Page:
Thursday, August 20, 2015

The teenage brain

 Attended a short presentation with Nathan Mikaere-Wallis who is an educator with a trust, Brainwave Trust Aotearoa, set up to disseminate neuroscience research on brain development from birth to adulthood to NZ organisations.

Most of the trust’s work is focused on supporting better outcomes for young children as the bulk of brain development occurs in the first 1000 days, the first three years of life. Our brain grows by a third during the first 1000 days and the various networks in the frontal context and our efficacy to learning etc. are set up at this crucial life stage. For summary, see wiki by Nathan and podcast on National Radio on what 3 to 7 year olds should learn.

Much of the framework supporting early brain development is based on the Perry neurosequential model. More also from the childtrauma academy.

In short, our brains have evolved over millions of years. We have a brain stem(brain 1) which takes care of our physical needs to keep us alive. Then there is the brain 2 which ensures we move as it controls motion etc. Brain 3 is the limbic brain which provides us with our emotions / feelings / motivations etc. and brain 4 the neocortex, allows us to learn complex cognitive tasks like reading and writing.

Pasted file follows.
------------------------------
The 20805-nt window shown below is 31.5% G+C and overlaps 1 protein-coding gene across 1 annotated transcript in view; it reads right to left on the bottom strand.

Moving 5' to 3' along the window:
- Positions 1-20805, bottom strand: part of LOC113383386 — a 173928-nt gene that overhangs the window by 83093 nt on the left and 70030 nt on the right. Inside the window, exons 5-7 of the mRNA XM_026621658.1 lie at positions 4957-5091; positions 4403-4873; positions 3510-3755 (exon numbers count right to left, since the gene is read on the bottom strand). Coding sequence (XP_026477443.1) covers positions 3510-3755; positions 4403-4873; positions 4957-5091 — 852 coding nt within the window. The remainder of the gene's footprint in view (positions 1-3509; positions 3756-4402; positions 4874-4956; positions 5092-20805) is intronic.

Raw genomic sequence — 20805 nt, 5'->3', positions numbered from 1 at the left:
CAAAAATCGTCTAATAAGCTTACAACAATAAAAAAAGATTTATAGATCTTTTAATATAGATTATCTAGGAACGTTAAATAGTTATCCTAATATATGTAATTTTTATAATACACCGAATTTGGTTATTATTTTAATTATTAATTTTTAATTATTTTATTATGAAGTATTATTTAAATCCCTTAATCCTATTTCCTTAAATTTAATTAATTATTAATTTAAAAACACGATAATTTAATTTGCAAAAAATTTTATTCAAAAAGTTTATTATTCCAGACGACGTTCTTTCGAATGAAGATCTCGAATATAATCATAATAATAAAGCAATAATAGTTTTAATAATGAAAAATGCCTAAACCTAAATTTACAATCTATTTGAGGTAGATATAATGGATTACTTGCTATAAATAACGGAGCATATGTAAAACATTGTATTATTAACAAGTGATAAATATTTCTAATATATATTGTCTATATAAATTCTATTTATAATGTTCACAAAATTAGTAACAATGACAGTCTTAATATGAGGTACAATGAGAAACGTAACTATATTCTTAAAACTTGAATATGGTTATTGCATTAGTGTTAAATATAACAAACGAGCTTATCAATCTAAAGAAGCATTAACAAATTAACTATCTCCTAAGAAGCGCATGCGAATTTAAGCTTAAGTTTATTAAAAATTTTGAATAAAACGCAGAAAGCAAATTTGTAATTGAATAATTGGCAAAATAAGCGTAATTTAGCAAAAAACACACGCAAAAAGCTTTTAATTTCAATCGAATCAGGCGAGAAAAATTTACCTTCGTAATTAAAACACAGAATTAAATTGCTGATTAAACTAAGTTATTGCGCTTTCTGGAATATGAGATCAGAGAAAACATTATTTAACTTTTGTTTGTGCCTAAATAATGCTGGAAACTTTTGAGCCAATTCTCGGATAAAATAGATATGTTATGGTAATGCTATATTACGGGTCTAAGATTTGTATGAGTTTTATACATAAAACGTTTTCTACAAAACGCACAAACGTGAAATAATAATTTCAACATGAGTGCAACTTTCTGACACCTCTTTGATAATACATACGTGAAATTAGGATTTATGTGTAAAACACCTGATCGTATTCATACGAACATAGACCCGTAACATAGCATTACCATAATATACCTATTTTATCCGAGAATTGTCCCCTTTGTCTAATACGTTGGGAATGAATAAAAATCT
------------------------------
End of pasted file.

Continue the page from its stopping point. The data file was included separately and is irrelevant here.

Babies need dyadic attachment relationships to ensure brain development progresses well during the crucial 1000 days. We are primed to learn how to read and write at 7. During adolescence, there is a period of reconsolidation and reconstruction in the neocortex at average age of 27. Girls generally mature beyond adolescences between 18 and 24, boys between 22 and 32. The adolescence phase is theorised to exist as that is the time we have evolved to be sexually active and begin procreation. However, contemporary society is not in synch, with child birth in women now pushed well into the 30s.

Having a dyadic relationship during adolescence may assist in helping young men engage with learning. Perhaps why apprenticeship work as young men are ‘primed’ to be receptive to building a relationship with a mentor at this stage in life development.

Will need to do some reading around this area to see if there is synergy in bringing some of the concepts into my area of interest - occupational identity formation especially at the beginning of apprenticeship.

3 comments:

HIMT said...

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HIMT said...

Thank you for taking the time to publish this information very useful! I've been looking for books of this nature for a way too long. I'm just glad that I found yours. Looking forward for your next post. Thanks :)

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prathap kumar said...

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